Continental reliefAccidents and shapes that modify a flat surface make up its relief. It can be depressions or elevations that alter the appearance. Mountains, canyons, mountains and valleys, in this sense, form the relief of our planet.

The Land reliefTherefore, it includes those changes that can be seen on the planet’s surface, either at the surface level or on the seabed. It can be differentiated between emerged relief (which develops above sea level) and the ocean relief (which is submerged).

The notion of continental relief is linked to the forms that exist in the continents (that is, to the emerged surface) and in the submerged area closest to them (known as Continental platform). This definition shows us that the continental relief can also be classified as emerged relief and that is part of what we understand as Land relief.

Because the continents occupy close to the 30% of the Earth, the continental relief develops in that percentage of the planet. It includes all the mountains, plateaus, valleys, depressions, and plains found in the Antarctica, America, Europe, Africa Y Asia.

The continental relief can be understood as the areas of the lithosphere that is not covered by the ocean. From the Pampas plain until the Andes mountains, going through the Alps and the Sahara desert, the continental relief stands out at all points of the planet.

If we analyze the continental relief taking into account its magnitude, we can distinguish between two large groups: the macro-forms and the minors. Let’s see below those corresponding to the first:

Continental relief* shields and ancient massifs: they were formed in the period Precambrian, the most extensive stage in the history of our planet. These are the oldest landforms, and erosion and internal forces have acted on them with great intensity for a long time, giving them “new life”, restoring their youth;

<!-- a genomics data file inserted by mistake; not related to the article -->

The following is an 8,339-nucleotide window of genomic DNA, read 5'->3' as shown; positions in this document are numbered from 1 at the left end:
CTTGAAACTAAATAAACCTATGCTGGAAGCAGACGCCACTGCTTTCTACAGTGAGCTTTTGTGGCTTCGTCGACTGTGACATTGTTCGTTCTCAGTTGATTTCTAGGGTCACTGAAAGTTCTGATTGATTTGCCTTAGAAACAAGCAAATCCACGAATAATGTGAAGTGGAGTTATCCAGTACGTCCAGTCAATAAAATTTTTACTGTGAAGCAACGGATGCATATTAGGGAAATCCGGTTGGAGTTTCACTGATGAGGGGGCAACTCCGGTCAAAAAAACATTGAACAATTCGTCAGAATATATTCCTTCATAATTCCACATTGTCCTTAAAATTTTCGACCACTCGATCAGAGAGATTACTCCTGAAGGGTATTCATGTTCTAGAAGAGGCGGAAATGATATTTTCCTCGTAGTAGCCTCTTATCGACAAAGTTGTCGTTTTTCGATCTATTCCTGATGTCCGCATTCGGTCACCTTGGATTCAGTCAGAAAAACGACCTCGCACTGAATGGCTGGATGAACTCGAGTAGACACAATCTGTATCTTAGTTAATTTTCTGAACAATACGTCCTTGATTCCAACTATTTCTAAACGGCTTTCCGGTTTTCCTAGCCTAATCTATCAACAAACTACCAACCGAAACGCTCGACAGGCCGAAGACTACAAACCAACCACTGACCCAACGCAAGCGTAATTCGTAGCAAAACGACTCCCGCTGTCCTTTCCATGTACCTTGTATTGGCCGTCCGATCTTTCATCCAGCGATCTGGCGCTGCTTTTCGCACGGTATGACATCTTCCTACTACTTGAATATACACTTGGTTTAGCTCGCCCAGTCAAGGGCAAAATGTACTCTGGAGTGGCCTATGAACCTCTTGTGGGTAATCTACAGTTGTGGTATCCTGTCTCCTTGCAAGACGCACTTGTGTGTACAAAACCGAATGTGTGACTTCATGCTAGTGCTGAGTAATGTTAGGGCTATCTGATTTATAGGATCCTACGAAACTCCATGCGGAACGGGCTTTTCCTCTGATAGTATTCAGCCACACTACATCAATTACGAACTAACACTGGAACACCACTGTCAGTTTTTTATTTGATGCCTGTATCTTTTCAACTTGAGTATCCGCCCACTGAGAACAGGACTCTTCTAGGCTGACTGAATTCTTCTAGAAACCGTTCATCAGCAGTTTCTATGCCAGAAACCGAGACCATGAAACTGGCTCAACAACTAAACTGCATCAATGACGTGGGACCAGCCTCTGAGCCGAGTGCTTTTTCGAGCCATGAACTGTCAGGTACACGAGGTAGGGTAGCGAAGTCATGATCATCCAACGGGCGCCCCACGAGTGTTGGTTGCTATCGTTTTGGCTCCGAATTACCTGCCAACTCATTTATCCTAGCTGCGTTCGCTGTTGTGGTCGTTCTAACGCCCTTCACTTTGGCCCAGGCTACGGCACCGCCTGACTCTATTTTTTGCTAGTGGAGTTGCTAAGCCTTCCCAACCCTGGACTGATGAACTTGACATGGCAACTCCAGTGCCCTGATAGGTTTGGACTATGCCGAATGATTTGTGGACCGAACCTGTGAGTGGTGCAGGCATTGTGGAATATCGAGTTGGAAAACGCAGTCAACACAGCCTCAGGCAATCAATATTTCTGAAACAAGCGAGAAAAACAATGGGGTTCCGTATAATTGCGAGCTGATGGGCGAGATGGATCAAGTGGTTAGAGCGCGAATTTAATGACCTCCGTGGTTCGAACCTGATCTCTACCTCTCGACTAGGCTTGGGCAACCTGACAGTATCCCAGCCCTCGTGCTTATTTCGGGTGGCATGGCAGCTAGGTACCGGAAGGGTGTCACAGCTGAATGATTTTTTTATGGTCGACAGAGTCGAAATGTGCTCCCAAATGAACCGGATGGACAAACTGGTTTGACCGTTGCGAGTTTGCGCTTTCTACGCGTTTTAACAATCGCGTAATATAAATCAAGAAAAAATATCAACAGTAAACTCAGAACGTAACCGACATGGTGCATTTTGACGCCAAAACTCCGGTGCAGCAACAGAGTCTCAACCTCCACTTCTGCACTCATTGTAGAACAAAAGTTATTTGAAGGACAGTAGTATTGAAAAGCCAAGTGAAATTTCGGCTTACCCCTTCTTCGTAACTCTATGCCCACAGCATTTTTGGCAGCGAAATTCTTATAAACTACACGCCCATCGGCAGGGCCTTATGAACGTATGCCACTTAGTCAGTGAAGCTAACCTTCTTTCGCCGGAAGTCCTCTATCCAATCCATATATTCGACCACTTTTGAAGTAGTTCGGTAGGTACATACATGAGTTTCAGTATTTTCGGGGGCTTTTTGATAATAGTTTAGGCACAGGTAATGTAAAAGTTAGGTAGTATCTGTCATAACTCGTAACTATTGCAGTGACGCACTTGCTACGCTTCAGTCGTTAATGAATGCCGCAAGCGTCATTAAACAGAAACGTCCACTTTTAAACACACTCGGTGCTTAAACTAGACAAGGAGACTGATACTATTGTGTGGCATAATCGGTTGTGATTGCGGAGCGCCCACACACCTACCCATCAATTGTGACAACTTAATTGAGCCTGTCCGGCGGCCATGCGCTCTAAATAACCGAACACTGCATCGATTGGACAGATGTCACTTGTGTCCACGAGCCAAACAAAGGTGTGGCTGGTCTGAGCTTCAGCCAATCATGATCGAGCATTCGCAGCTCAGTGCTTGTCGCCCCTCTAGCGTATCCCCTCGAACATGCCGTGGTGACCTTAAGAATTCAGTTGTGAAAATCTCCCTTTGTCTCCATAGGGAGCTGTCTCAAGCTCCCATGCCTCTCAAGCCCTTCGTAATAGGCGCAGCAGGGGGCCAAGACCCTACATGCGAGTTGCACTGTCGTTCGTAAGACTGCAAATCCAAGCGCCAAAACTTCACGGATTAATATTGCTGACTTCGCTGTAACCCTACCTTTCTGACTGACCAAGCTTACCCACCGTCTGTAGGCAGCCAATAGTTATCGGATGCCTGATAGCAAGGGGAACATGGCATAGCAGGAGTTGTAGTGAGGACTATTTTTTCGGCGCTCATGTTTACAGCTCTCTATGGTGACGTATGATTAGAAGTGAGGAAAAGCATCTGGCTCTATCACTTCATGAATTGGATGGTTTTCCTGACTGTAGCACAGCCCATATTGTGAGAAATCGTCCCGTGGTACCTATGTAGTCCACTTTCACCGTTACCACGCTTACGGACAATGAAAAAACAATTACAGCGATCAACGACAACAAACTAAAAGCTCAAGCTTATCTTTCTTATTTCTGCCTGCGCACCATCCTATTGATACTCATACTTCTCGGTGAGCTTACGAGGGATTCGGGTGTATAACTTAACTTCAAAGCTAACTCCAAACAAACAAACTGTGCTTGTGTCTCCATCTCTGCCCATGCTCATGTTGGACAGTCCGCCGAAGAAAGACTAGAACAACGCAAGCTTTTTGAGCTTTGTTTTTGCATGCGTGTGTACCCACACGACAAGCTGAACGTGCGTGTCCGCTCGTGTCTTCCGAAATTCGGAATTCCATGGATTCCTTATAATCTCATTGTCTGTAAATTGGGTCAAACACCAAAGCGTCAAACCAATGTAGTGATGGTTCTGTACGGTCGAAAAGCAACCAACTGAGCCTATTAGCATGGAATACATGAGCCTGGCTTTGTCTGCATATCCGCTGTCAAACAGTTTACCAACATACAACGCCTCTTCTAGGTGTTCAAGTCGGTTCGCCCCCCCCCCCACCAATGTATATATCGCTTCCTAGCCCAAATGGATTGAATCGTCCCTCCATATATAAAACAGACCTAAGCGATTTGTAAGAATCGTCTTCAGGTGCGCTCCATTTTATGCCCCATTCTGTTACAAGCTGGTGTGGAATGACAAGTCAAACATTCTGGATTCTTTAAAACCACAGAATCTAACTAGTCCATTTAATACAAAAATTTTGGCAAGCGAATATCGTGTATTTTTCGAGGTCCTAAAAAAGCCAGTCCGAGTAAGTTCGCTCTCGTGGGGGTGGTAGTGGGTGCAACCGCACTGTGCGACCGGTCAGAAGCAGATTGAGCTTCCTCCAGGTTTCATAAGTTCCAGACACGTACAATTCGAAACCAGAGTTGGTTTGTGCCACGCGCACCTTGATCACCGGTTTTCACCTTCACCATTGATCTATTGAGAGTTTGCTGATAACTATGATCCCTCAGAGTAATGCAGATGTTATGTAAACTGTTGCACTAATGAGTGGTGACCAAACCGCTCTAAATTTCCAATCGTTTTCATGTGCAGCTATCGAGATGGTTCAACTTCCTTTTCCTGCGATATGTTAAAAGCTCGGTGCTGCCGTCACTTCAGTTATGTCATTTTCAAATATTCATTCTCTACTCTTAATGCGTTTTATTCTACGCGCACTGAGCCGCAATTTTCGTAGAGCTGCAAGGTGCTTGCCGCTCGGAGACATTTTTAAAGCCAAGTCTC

* sedimentary plains and basins: these landforms are lands that usually do not exceed 200 meters and have few geographical features. In Latin America, sedimentary ones are predominant, that is, those plains that they have been born above large basins on which sediments have been deposited for several hundred years;

* mountain ranges that were recently formed: these are alignments of mountains that have risen in the last million years, a period that for the Earth can be considered “recent”. Some examples of this type of continental relief macroform are the Mountain range of the Andes, the Alpines and the Himalayas. Since they have not suffered erosion for as long as other forms, the mountain ranges formed at this time are the highest in the world.

Among the minor forms of relief are the following:

* alluvial (or river) terraces: they are tables or sedimentary platforms of little extension that were built in a Valley fluvial because of the sediments of the river that remain on the sides of the channel, where its slope (and, therefore, its carrying capacity) decreases;

* dejection cones: they are also known by the name of alluvial fans, and these are formations that resemble terraces formed at the point at which a stream connects with a plain. The sediments carried by the former are deposited as a kind of fan and do not usually form a single channel, but several, and open in the higher floods. intensity;

* overlapping cones: in the Valley of Death, in North America, there is a clear example of dejection cones that have been superimposed. There, various streams converge, which open up when they reach the bottom of the valley, a phenomenon known as “fluvial coalescence.”